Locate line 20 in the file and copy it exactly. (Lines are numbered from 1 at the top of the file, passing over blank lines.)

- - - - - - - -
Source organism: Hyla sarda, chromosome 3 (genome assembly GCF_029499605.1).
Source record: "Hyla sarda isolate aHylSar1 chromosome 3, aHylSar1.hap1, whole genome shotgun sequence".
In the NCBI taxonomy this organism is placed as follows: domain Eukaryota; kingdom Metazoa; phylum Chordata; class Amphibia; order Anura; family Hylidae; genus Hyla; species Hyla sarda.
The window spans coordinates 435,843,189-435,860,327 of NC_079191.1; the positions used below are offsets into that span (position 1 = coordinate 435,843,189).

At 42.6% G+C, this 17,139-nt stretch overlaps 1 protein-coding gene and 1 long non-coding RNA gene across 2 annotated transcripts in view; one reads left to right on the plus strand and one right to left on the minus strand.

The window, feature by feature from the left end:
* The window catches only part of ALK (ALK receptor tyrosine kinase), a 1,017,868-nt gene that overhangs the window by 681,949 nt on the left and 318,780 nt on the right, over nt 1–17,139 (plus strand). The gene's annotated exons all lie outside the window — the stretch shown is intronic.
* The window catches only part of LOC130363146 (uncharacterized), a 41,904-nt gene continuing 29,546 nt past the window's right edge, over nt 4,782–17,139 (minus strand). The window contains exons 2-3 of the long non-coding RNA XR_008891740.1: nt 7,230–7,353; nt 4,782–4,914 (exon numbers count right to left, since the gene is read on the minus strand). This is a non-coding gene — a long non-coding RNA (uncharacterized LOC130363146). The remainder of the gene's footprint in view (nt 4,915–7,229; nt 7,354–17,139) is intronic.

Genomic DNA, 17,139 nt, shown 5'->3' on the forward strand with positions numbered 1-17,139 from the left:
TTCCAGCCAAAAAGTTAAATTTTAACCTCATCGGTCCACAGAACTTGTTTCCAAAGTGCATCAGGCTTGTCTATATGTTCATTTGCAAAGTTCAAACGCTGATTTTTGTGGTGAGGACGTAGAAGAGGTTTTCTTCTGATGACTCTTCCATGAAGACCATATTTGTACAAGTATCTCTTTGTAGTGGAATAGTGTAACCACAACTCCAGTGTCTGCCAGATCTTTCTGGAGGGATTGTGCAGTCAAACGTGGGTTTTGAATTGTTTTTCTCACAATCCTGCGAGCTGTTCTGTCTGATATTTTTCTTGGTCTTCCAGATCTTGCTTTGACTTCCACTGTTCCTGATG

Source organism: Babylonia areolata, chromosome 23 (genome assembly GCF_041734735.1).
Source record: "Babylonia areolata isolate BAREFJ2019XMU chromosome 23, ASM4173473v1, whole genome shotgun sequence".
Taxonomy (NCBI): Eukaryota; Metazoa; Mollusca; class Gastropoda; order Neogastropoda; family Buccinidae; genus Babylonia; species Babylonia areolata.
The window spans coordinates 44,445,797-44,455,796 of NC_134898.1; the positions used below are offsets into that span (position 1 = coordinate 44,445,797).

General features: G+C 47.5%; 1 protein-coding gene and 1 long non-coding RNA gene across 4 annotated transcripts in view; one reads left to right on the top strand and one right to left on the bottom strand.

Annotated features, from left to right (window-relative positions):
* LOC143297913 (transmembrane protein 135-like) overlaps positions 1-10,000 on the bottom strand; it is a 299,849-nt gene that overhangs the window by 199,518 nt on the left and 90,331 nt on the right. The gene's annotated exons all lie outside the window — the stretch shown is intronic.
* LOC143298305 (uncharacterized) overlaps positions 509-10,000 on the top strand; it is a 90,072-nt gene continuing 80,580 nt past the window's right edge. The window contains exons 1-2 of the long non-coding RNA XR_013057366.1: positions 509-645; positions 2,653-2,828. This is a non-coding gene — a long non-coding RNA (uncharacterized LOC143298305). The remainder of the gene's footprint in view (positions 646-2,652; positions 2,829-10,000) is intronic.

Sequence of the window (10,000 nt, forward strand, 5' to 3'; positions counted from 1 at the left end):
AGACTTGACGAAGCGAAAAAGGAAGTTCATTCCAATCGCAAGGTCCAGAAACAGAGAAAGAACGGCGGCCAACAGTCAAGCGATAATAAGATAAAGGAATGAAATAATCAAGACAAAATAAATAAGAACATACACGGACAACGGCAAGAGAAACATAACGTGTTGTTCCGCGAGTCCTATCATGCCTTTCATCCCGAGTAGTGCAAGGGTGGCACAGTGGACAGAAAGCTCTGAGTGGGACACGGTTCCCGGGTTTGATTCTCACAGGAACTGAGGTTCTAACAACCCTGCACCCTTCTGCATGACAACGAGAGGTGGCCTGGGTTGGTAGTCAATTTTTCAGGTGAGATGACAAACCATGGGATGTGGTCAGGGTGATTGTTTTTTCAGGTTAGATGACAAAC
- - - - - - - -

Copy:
AGACTTGACGAAGCGAAAAAGGAAGTTCATTCCAATCGCAAGGTCCAGAAACAGAGAAAGAACGGCGGCCAACAGTCAAGCGATAATAAGATAAAGGAATGAAATAATCAAGACAAAATAAATAAGAACATACACGGACAACGGCAAGAGAAACATAACGTGTTGTTCCGCGAGTCCTATCATGCCTTTCATCCCGAGTAGTGCAAGGGTGGCACAGTGGACAGAAAGCTCTGAGTGGGACACGGTTCCCGGGTTTGATTCTCACAGGAACTGAGGTTCTAACAACCCTGCACCCTTCTGCATGACAACGAGAGGTGGCCTGGGTTGGTAGTCAATTTTTCAGGTGAGATGACAAACCATGGGATGTGGTCAGGGTGATTGTTTTTTCAGGTTAGATGACAAAC